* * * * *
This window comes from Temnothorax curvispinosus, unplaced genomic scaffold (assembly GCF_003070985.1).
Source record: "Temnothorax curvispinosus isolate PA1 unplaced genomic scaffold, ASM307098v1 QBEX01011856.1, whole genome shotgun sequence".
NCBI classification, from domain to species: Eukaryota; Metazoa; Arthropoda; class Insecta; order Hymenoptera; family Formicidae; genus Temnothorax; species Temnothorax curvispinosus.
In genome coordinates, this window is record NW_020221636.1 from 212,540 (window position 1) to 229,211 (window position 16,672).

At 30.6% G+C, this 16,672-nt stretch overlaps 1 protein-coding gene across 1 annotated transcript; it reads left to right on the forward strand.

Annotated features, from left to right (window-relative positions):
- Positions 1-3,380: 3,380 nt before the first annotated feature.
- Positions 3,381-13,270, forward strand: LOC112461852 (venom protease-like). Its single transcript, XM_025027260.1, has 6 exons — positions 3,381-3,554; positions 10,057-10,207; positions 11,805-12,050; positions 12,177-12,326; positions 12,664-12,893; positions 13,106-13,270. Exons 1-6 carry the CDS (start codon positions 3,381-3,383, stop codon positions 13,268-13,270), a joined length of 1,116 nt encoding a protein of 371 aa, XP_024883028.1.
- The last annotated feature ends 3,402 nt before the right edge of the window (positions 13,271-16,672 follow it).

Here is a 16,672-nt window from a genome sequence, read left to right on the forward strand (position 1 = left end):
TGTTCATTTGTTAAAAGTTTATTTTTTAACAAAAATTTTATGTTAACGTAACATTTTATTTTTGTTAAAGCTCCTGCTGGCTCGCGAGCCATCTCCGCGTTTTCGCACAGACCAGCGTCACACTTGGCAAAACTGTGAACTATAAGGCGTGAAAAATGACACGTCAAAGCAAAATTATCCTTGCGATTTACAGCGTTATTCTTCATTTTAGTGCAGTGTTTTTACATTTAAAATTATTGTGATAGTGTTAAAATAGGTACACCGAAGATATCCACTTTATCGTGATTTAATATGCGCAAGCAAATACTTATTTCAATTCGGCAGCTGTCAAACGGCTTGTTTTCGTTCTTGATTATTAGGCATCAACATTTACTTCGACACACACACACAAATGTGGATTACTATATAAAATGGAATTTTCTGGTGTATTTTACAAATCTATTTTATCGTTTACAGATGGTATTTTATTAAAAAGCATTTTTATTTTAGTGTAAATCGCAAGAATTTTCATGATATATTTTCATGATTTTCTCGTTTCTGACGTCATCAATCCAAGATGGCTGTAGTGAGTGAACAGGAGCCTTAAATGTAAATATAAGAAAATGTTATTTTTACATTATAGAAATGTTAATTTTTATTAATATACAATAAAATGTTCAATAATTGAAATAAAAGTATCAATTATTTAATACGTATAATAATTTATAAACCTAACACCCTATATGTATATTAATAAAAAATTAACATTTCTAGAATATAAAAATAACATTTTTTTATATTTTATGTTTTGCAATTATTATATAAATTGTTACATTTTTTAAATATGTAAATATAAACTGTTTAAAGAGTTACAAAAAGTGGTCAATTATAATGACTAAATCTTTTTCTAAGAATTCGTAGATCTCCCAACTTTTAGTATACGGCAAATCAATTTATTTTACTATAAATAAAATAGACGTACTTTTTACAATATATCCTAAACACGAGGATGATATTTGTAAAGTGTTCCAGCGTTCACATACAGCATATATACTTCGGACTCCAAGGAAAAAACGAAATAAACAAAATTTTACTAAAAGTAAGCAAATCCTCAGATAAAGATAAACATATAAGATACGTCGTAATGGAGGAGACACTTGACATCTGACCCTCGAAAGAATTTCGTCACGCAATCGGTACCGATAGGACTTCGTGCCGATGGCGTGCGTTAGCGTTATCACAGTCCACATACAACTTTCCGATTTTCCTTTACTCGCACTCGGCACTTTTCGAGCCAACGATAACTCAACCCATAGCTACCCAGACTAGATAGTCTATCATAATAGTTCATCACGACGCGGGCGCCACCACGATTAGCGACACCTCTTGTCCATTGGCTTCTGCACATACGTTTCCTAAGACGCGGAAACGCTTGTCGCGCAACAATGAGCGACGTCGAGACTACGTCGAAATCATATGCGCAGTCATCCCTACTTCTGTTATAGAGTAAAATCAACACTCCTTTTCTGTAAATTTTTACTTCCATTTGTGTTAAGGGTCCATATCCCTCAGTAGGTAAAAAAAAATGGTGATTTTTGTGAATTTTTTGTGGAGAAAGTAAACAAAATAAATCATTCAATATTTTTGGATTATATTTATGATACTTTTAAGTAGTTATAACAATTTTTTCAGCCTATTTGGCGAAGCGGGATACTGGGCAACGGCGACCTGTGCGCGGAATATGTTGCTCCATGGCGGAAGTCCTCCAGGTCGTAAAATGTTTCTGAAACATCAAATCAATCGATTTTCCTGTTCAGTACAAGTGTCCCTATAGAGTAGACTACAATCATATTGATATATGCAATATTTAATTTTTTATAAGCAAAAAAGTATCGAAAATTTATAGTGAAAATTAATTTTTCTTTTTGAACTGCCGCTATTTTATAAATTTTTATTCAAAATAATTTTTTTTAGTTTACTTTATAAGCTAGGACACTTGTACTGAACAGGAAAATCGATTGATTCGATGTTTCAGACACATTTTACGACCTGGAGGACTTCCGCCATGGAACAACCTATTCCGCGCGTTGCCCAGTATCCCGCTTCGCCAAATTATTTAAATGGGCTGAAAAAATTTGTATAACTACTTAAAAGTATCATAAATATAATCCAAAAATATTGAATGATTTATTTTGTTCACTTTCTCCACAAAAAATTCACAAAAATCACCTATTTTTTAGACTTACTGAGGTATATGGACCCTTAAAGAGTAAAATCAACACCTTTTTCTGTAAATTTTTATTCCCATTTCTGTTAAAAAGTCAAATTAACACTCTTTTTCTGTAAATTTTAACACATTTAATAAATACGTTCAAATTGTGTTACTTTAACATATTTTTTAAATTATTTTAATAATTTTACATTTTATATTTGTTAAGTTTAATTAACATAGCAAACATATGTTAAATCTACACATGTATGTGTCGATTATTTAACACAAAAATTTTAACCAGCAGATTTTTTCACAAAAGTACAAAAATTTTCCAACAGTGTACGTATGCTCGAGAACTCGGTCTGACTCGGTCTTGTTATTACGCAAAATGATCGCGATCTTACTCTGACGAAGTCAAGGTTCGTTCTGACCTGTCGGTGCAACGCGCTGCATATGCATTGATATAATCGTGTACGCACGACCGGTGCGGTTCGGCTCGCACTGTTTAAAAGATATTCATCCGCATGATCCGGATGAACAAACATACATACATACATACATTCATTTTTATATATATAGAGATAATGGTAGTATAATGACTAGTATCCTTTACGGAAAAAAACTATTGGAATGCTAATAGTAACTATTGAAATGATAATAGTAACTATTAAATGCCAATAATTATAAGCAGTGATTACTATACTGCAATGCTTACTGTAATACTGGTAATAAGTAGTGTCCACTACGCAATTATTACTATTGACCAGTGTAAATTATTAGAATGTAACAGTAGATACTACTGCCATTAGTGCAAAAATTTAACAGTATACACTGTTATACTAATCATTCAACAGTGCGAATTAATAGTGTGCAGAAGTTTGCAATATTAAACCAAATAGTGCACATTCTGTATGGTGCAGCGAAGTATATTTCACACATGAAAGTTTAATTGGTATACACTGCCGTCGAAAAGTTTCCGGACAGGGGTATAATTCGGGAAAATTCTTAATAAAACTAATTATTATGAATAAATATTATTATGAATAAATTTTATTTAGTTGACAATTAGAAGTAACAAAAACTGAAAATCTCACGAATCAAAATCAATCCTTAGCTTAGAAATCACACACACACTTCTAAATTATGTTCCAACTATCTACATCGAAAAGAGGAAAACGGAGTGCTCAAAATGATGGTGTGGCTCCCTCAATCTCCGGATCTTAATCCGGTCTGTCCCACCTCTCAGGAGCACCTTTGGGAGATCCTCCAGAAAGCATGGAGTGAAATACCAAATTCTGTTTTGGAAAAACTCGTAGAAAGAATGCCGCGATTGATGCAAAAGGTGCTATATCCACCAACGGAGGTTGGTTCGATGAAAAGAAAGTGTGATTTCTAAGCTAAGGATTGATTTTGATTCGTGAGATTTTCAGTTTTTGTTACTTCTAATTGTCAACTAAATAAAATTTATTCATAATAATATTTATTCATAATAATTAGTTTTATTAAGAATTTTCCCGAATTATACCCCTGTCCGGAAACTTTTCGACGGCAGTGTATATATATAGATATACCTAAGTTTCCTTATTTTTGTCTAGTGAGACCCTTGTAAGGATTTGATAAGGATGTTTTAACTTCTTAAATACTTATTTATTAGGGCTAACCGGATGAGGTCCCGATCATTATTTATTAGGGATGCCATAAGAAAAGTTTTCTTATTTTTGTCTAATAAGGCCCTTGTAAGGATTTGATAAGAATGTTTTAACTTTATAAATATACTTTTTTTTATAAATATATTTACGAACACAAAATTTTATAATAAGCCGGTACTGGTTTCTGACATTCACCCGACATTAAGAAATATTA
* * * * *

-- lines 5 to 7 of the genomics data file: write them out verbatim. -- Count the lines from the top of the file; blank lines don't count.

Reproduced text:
At 30.6% G+C, this 16,672-nt stretch overlaps 1 protein-coding gene across 1 annotated transcript; it reads left to right on the forward strand.

Annotated features, from left to right (window-relative positions):
- Positions 1-3,380: 3,380 nt before the first annotated feature.